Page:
WASHINGTON — The congressional committee weighing whether to overturn last fall's election of Rep. Loretta Sanchez (D-Garden Grove) because of alleged voter fraud decided Wednesday to ask the House to order the U.S. attorney to file criminal charges against a Santa Ana civil rights group for failing to comply with a subpoena.
The panel also moved to demand that the following provide answers to written questions: Sanchez; Robert K. Dornan, the Republican she defeated in the 46th Congressional District; Hermandad Mexicana Nacional, the Santa Ana group that is suspected of illegally registering noncitizens to vote; and two others involved in opposing Dornan during the 1996 campaign.
At the same time, the committee voted to quash outstanding subpoenas for Sanchez and several other witnesses, and to reissue subpoenas to Hermandad's leader, Nativo Lopez, and Michael Farber of "Dump Dornan," both of whom have failed for months to comply.
The largely technical actions came during the House Oversight Committee's first hearing on the case in months, and followed a highly charged political debate over whether the investigation into the election's validity--triggered by Dornan's challenge of the election results--should continue or be curtailed.
"Justice delayed is justice denied," said Rep. Sam Gejdenson (D-Conn.). "The process here seems to be a torturous stringing along."
Rep. Bill Thomas (R-Bakersfield), who heads the committee, said he does not know when the resolution requesting the criminal prosecution of Hermandad will come before the full House. In any case, it is unclear what authority the House has to force action by the U.S. attorney.
Mark Rosen, a lawyer for Hermandad, said the organization was being unfairly targeted because several individuals and organizations had refused to respond to subpoenas. "You want to intimidate Hispanic voters, so who do you pick on? The Hispanic organization."
The only way his clients would testify, Rosen said, is if they were offered complete immunity from any charges of wrongdoing.
Hermandad is already under criminal investigation by the Orange County district attorney's office and the California secretary of state, though no charges have been filed.
Thomas and Rep. Vernon Ehlers (R-Mich.), who heads a task force that the committee established on the Sanchez-Dornan contest, blamed the delay in resolving the dispute on the Immigration and Naturalization Service's slow and incomplete production of data, as well as the failure of Sanchez and numerous other witnesses and groups to comply with subpoenas.
Thomas and Ehlers expressed hope that the written questions, which will be submitted within a week and give the witnesses seven more days to respond, would speed the process, but vowed not to drop the probe until every avenue has been explored.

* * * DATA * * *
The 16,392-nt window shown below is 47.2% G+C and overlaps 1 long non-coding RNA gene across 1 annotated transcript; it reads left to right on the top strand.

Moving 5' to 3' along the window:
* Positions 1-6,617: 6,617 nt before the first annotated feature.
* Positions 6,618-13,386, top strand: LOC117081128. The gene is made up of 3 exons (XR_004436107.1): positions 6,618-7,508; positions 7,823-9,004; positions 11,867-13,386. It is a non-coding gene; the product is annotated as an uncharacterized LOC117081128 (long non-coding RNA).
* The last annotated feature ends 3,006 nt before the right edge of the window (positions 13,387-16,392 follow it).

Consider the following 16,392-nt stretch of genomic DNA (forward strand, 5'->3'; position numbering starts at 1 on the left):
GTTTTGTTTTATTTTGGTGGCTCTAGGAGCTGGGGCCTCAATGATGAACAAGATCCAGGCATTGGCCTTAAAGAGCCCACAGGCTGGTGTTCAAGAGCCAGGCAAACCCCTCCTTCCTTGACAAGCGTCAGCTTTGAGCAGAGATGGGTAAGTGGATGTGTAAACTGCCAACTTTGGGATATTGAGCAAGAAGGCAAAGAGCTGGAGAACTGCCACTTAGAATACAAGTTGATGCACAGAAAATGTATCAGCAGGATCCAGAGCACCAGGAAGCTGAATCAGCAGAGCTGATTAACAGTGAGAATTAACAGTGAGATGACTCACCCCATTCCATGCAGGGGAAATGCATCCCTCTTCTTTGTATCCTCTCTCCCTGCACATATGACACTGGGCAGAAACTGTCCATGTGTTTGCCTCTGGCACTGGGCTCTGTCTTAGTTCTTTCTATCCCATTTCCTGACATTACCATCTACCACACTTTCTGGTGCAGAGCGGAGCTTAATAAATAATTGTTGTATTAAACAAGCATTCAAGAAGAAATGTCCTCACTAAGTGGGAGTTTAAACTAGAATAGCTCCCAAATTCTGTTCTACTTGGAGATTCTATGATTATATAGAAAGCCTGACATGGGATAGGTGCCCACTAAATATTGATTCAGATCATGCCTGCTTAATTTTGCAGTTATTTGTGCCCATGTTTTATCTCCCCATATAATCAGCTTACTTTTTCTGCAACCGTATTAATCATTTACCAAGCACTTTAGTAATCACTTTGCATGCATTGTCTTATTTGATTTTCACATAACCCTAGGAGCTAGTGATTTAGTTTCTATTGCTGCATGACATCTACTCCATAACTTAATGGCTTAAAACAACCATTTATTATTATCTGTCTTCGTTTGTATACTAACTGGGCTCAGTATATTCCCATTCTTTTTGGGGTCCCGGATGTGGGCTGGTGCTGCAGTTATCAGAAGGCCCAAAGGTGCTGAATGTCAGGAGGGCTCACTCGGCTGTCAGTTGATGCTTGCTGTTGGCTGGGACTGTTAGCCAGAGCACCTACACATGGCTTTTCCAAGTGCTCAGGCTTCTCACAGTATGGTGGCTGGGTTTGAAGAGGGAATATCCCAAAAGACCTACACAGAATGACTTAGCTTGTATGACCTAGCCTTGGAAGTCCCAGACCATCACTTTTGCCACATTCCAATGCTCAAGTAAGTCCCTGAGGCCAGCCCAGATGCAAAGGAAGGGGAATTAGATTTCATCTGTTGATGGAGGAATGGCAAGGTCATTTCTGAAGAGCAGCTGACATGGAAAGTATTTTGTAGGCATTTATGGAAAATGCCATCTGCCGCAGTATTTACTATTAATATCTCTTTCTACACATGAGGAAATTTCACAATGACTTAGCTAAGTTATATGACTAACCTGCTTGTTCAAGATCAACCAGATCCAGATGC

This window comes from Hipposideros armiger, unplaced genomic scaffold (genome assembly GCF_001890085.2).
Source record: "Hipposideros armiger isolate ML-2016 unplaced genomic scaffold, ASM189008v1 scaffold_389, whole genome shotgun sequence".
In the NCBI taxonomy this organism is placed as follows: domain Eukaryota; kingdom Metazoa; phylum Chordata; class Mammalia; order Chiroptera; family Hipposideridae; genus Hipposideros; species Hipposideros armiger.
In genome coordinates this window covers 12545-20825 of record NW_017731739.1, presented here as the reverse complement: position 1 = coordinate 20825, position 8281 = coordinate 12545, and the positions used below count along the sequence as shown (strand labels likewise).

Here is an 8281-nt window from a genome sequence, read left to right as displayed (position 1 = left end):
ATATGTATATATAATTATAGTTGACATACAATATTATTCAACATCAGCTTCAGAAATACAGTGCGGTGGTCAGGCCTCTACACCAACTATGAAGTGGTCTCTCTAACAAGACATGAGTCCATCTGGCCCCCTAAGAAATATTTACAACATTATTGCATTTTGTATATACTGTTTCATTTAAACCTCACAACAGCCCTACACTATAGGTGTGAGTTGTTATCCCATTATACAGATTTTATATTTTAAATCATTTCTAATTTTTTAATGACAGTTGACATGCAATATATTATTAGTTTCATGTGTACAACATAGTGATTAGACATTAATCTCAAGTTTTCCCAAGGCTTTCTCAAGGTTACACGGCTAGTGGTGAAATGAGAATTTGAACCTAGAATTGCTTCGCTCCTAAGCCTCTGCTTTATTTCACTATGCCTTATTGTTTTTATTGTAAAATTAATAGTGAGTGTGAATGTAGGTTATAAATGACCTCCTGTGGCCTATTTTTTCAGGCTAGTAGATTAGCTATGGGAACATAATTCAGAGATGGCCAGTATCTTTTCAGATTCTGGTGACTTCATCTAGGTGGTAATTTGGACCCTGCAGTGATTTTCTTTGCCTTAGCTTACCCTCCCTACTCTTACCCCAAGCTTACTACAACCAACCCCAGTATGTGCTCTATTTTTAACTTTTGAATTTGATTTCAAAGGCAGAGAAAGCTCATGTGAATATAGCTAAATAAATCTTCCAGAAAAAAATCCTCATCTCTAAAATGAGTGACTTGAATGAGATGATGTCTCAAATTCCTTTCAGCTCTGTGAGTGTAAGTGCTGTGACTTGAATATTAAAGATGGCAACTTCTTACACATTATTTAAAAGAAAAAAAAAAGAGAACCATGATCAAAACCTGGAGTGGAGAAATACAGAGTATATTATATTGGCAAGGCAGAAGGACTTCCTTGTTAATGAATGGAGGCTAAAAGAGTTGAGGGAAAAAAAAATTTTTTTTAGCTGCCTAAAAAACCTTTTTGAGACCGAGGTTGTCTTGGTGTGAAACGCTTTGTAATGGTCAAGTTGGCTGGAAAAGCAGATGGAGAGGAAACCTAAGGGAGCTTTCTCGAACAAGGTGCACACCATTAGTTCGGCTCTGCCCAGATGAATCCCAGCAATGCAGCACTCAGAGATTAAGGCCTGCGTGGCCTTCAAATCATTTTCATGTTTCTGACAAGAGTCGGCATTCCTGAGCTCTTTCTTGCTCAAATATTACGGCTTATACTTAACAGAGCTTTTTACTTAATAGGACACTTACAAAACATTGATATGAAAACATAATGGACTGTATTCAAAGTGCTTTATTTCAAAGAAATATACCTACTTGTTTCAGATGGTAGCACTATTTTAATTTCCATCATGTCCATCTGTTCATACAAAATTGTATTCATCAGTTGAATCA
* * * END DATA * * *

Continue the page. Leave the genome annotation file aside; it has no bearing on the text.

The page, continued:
Sanchez pledged to comply with "any reasonable, legal, constitutionally valid request for information" from the committee, but called the decision to question her and others in writing an "unprecedented abuse of congressional power."
Steve Jost, Sanchez's chief of staff, accused the Republican-controlled committee of concocting "wild conspiracy theories" about Sanchez busing illegal immigrants across the border to vote on election night.
With the election controversy dragging into its 10th month, Wednesday's hearing came amid increasing political pressure from Democrats, Latinos and women urging a halt to the probe. More than two dozen female and Latino members of Congress filled the committee's chamber with orange "Free Loretta" ribbons pinned to their lapels.
"This is not Loretta Sanchez in isolation. This is part and parcel of a Republican philosophy . . . that would deny minorities in this country the right to vote," Rep. Rosa DeLauro (D-Conn.) said before the hearing. "This is un-American, and it's simply wrong."
Minority Leader Richard A. Gephardt (D-Mo.), who previously threatened to shut down the House or prevent it from adjourning if the investigation was not dropped, has called a meeting of his party's leadership to discuss this strategy today.
Despite the colorful speechifying, Wednesday's events revealed no hint of progress in the number of illegal voters the committee may have uncovered.
Rep. Steny Hoyer (D-Md.) claimed that "this committee does not have . . . sufficient evidence to find anything other than that Loretta Sanchez was duly elected." But Ehlers quickly countered that "there's certainly substantial evidence of irregularities in the election. The question is how [much] irregularity."
Times staff writers Janet Wilson and Peter M. Warren contributed to this story from Costa Mesa.